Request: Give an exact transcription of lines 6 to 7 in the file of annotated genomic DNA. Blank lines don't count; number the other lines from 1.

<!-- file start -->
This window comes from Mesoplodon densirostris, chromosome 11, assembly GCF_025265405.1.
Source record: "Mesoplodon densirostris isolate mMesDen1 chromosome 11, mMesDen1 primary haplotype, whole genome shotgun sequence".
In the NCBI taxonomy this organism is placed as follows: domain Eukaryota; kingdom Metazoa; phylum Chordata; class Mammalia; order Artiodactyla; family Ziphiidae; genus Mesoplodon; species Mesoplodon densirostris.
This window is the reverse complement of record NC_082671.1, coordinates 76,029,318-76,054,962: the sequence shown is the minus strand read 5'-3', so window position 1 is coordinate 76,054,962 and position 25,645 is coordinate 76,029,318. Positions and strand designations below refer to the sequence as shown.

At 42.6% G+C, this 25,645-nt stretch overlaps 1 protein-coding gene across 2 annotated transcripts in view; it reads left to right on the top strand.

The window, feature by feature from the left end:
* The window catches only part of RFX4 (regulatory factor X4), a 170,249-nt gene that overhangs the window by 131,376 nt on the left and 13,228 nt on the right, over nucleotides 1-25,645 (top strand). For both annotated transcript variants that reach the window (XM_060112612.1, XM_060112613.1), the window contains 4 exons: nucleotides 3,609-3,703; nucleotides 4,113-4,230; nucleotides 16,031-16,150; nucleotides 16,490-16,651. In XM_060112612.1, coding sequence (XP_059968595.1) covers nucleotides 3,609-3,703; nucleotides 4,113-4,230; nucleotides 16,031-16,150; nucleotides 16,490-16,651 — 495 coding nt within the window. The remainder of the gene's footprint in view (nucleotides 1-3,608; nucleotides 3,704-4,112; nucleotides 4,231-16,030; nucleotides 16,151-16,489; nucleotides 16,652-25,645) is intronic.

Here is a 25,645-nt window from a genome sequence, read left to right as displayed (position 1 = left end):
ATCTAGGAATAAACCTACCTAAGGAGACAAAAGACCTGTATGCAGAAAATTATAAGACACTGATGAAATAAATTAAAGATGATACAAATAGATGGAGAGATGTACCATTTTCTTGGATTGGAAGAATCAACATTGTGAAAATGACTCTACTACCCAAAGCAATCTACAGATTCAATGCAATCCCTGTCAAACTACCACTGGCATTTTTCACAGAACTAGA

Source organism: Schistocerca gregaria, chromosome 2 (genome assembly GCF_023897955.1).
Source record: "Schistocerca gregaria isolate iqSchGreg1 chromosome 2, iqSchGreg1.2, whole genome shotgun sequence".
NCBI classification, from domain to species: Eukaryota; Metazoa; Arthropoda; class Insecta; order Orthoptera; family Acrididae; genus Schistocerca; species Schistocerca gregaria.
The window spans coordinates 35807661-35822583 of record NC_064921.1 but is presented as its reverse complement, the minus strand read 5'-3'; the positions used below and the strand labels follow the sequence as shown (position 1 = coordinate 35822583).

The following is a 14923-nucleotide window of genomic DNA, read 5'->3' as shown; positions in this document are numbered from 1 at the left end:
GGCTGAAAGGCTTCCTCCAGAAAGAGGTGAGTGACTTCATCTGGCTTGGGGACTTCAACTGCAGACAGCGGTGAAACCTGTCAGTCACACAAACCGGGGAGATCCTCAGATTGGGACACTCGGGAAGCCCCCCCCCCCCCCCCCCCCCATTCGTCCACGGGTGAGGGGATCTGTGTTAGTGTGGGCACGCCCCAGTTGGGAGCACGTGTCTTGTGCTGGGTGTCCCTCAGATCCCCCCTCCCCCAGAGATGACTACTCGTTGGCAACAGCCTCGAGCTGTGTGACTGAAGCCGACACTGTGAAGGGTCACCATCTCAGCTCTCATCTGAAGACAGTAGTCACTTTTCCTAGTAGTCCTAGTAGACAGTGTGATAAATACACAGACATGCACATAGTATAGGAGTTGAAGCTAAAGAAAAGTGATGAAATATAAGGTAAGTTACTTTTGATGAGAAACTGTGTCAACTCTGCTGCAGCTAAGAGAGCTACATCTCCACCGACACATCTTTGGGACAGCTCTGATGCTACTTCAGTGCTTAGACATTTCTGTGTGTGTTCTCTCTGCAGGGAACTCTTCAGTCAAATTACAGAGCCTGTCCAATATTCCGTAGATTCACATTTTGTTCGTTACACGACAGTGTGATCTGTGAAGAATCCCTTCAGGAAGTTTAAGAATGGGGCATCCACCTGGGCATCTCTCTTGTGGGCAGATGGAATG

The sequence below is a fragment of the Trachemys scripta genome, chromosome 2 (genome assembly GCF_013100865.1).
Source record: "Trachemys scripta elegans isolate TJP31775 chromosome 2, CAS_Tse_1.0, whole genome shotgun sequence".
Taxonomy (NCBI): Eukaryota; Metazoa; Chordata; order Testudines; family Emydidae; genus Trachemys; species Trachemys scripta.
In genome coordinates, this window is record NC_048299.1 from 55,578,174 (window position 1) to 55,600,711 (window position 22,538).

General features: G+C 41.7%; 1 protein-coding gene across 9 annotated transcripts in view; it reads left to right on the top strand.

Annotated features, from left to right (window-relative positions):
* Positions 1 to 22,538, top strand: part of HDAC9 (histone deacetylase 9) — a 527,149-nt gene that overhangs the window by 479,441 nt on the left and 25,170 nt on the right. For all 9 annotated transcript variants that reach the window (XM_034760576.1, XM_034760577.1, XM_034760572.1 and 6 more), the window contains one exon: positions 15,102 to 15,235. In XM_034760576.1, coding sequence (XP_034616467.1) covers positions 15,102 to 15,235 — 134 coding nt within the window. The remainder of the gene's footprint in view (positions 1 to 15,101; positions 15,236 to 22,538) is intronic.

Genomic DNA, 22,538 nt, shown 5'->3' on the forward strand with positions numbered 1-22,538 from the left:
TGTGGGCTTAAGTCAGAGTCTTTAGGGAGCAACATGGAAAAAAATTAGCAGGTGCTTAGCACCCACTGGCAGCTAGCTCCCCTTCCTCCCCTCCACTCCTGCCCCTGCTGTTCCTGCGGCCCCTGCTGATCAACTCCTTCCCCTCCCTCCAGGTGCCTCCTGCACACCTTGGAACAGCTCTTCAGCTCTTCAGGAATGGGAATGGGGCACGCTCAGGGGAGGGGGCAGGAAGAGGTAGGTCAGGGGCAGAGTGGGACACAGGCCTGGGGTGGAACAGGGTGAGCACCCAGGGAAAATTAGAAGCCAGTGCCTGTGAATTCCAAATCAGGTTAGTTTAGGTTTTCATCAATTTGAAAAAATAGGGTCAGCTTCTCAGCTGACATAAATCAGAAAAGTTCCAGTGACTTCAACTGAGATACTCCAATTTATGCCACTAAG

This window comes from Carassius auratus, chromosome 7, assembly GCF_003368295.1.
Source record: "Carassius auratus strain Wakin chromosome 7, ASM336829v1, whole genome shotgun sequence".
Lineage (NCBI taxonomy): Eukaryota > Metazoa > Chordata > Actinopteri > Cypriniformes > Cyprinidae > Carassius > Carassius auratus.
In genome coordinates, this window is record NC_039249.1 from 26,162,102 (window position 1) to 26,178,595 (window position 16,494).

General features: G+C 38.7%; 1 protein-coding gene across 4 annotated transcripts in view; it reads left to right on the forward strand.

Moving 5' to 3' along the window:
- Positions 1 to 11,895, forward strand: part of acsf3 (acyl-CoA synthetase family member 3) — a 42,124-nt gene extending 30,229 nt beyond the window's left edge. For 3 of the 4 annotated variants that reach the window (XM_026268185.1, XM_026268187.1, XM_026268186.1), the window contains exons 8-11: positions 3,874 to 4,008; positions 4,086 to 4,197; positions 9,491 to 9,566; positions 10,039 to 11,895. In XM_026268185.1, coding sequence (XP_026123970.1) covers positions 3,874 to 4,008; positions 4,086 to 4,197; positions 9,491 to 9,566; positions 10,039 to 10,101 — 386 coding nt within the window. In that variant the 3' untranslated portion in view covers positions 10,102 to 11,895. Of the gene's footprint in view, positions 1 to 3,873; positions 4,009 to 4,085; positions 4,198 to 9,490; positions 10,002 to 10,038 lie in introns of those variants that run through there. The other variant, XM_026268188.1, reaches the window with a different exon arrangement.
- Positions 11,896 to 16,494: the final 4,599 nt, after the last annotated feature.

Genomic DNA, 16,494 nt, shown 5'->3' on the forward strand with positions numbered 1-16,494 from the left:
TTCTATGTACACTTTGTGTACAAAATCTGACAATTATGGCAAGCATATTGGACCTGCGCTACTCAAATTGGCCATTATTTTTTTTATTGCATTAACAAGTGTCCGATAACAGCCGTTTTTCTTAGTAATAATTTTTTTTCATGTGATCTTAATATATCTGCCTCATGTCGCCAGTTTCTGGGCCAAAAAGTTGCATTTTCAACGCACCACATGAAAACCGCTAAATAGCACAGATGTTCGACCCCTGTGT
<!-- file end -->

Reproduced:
The window, feature by feature from the left end:
* The window catches only part of RFX4 (regulatory factor X4), a 170,249-nt gene that overhangs the window by 131,376 nt on the left and 13,228 nt on the right, over nucleotides 1-25,645 (top strand). For both annotated transcript variants that reach the window (XM_060112612.1, XM_060112613.1), the window contains 4 exons: nucleotides 3,609-3,703; nucleotides 4,113-4,230; nucleotides 16,031-16,150; nucleotides 16,490-16,651. In XM_060112612.1, coding sequence (XP_059968595.1) covers nucleotides 3,609-3,703; nucleotides 4,113-4,230; nucleotides 16,031-16,150; nucleotides 16,490-16,651 — 495 coding nt within the window. The remainder of the gene's footprint in view (nucleotides 1-3,608; nucleotides 3,704-4,112; nucleotides 4,231-16,030; nucleotides 16,151-16,489; nucleotides 16,652-25,645) is intronic.